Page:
Football: Quiet Carlson makes loud statement
Chris Khorey | Monday, September 11, 2006
Notre Dame tight end John Carlson walked out of the locker room after Saturday’s 41-17 Irish victory over Penn State and found himself in a mob scene.
Carlson, an unassuming senior who replaced Anthony Fasano in the starting lineup this season, had just finished the biggest game of his career, a six-catch, 98-yard performance in a big Irish win and most of the reporters in the Notre Dame Stadium press room wanted to talk to him.
“It’s always nice to catch the ball,” the 6-foot-6, 250-pound Carlson sheepishly told the media.
Irish coach Charlie Weis was slightly less humble when talking about his newfound star tight end, who also caught four passes for 35 yards, including a diving catch for a first down, in Notre Dame’s 14-10 win over Georgia Tech last week.
“John made some big plays [against Penn State],” Weis said. “He’s had back-to-back pretty good performances for us.”
Carlson’s catches spoke for themselves, including a 29-yarder that set up a field goal and a 32-yarder in the waning moments of the first half that set up a touchdown. The tight end said he knew before the game that the Nittany Lions would focus on Irish receivers Jeff Samardzija and Rhema McKnight, leaving him free.
“We knew that the middle would be open this week, and we just exploited that,” he said. “When you look at our team, we have Rhema and Samardzija. I would tend to cover those guys more than me.”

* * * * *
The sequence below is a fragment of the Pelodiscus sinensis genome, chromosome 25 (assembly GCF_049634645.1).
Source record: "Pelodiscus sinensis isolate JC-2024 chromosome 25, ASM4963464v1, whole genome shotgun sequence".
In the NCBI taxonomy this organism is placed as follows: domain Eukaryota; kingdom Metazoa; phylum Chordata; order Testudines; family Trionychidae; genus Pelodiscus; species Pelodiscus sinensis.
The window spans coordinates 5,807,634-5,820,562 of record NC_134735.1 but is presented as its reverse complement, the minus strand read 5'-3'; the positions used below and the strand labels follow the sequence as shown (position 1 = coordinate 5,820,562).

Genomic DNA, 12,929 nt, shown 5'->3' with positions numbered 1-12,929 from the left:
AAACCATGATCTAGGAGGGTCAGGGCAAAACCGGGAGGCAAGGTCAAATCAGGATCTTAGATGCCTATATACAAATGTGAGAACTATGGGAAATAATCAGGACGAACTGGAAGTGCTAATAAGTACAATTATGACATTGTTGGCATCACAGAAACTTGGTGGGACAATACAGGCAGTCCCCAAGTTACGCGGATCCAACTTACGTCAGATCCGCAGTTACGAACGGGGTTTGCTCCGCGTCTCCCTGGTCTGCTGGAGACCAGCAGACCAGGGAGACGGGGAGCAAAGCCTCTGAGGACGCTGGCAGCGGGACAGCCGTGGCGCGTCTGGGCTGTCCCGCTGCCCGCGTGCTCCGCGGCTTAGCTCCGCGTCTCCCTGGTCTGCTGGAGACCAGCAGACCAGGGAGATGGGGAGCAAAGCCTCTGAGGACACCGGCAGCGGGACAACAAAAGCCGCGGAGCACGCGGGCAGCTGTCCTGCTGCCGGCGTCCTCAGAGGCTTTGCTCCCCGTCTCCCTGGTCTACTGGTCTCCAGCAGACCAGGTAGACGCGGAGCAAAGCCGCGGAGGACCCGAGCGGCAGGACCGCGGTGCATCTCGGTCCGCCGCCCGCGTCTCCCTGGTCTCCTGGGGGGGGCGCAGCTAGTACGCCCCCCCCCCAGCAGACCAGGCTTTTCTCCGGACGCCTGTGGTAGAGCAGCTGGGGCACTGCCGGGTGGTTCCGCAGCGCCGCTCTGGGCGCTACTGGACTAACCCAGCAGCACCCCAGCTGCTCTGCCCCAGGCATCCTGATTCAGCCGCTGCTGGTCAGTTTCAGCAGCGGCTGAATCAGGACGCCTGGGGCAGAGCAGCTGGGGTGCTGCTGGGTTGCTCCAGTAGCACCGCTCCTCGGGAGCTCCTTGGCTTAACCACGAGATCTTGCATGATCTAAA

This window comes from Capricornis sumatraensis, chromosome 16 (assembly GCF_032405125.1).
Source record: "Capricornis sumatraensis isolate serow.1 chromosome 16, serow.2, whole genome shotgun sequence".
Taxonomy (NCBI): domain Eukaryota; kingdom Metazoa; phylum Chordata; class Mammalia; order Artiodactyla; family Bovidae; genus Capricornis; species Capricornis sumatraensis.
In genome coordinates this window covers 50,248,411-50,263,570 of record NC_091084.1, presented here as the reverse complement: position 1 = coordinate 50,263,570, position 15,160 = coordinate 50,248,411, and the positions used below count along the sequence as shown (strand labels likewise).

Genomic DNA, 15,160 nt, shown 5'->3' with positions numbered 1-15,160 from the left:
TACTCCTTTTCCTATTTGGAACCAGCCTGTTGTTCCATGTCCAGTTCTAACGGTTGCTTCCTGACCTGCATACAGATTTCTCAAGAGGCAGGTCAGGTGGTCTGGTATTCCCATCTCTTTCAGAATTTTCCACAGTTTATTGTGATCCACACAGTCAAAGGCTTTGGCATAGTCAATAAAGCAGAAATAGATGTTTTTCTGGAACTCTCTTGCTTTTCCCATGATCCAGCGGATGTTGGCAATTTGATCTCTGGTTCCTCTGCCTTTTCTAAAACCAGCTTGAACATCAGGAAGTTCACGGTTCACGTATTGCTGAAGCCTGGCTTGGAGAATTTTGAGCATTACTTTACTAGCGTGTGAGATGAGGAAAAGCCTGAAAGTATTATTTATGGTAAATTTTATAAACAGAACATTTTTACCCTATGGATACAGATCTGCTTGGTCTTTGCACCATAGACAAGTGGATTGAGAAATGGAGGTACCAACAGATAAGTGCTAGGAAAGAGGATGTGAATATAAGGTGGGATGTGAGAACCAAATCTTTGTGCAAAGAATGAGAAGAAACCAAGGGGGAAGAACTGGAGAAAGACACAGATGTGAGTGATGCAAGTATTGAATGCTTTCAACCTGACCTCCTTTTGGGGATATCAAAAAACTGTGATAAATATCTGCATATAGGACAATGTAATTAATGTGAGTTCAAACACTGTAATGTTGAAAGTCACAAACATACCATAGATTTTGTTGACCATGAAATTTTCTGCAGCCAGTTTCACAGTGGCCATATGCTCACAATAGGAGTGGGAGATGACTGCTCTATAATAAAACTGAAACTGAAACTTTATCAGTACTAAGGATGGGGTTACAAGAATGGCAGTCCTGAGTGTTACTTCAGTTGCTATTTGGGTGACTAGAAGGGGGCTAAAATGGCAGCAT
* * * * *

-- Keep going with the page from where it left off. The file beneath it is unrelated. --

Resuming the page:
Last season, Carlson caught seven passes for 56 yards and a touchdown. This season, he has already surpassed those numbers in just two games.
Irish quarterback Brady Quinn said Carlson is filling the safety-valve role that Fasano provided the last few seasons while adding a speed dimension that Fasano didn’t have.
“John’s done a great job of filling Anthony’s shoes this year,” Quinn said. “Not to take anything away from Anthony, but John’s an extremely athletic guy.”
Weis said Carlson isn’t as “polished” as Fasano, but is lethal nonetheless.
“[Carlson] is not as polished as Anthony at this point because Anthony could do everything pretty well,” Weis said. “But John’s a big target now. He’s a big muchacho running down that field.”
Carlson himself admitted he has things to work on.
“I didn’t feel like I blocked too well [against Penn State], so I have to work on that,” he said.
Carlson got his first career touchdown last year against Purdue and was open in the end zone for a chance at his second in the second quarter on Saturday, but Quinn’s pass sailed over his head.
“It happens,” Carlson said of the play. “I miss blocks and drop passes. We all make mistakes.”
While Carlson’s answers Saturday were mild-mannered, Weis said the senior’s desire to succeed can sometimes trip his temper.
“I’d like you to know, he does have a temper, despite the image he’d like for you to see,” Weis said Sunday. “It might be [only] one word, but when he drops a ball or misses a block or makes a mistake, his blood pressure does rise. He’s not as calm and even-tempered as you may think.”
That fire in Carlson has helped him flourish since he assumed the starting role.